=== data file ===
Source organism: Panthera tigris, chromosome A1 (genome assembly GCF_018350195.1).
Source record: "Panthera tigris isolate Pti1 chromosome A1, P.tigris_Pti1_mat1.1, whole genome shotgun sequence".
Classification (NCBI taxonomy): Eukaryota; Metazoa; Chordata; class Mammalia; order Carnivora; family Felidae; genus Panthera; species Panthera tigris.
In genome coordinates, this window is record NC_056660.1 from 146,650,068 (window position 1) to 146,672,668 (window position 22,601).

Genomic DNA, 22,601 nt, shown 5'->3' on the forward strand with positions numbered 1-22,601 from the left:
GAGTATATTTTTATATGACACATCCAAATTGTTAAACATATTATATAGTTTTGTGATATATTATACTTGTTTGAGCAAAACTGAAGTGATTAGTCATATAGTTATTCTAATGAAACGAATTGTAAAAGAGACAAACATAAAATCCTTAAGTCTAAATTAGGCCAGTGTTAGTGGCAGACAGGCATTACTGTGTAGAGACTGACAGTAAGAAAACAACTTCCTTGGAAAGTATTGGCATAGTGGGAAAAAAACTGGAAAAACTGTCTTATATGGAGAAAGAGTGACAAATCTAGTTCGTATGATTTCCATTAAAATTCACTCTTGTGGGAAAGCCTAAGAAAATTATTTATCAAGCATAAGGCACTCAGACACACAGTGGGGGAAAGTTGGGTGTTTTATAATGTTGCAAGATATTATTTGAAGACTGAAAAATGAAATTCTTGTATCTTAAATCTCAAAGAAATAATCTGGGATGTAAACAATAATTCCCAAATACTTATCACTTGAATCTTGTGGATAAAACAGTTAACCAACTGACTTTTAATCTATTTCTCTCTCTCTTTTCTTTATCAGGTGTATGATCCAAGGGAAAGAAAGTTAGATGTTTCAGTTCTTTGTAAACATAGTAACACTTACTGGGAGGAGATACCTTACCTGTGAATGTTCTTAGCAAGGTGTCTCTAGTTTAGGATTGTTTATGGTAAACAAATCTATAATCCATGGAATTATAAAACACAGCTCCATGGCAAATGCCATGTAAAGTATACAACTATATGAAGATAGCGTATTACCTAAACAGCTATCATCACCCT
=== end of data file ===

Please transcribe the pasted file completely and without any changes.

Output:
Source organism: Panthera tigris, chromosome A1 (genome assembly GCF_018350195.1).
Source record: "Panthera tigris isolate Pti1 chromosome A1, P.tigris_Pti1_mat1.1, whole genome shotgun sequence".
Classification (NCBI taxonomy): Eukaryota; Metazoa; Chordata; class Mammalia; order Carnivora; family Felidae; genus Panthera; species Panthera tigris.
In genome coordinates, this window is record NC_056660.1 from 146,650,068 (window position 1) to 146,672,668 (window position 22,601).

Genomic DNA, 22,601 nt, shown 5'->3' on the forward strand with positions numbered 1-22,601 from the left:
GAGTATATTTTTATATGACACATCCAAATTGTTAAACATATTATATAGTTTTGTGATATATTATACTTGTTTGAGCAAAACTGAAGTGATTAGTCATATAGTTATTCTAATGAAACGAATTGTAAAAGAGACAAACATAAAATCCTTAAGTCTAAATTAGGCCAGTGTTAGTGGCAGACAGGCATTACTGTGTAGAGACTGACAGTAAGAAAACAACTTCCTTGGAAAGTATTGGCATAGTGGGAAAAAAACTGGAAAAACTGTCTTATATGGAGAAAGAGTGACAAATCTAGTTCGTATGATTTCCATTAAAATTCACTCTTGTGGGAAAGCCTAAGAAAATTATTTATCAAGCATAAGGCACTCAGACACACAGTGGGGGAAAGTTGGGTGTTTTATAATGTTGCAAGATATTATTTGAAGACTGAAAAATGAAATTCTTGTATCTTAAATCTCAAAGAAATAATCTGGGATGTAAACAATAATTCCCAAATACTTATCACTTGAATCTTGTGGATAAAACAGTTAACCAACTGACTTTTAATCTATTTCTCTCTCTCTTTTCTTTATCAGGTGTATGATCCAAGGGAAAGAAAGTTAGATGTTTCAGTTCTTTGTAAACATAGTAACACTTACTGGGAGGAGATACCTTACCTGTGAATGTTCTTAGCAAGGTGTCTCTAGTTTAGGATTGTTTATGGTAAACAAATCTATAATCCATGGAATTATAAAACACAGCTCCATGGCAAATGCCATGTAAAGTATACAACTATATGAAGATAGCGTATTACCTAAACAGCTATCATCACCCT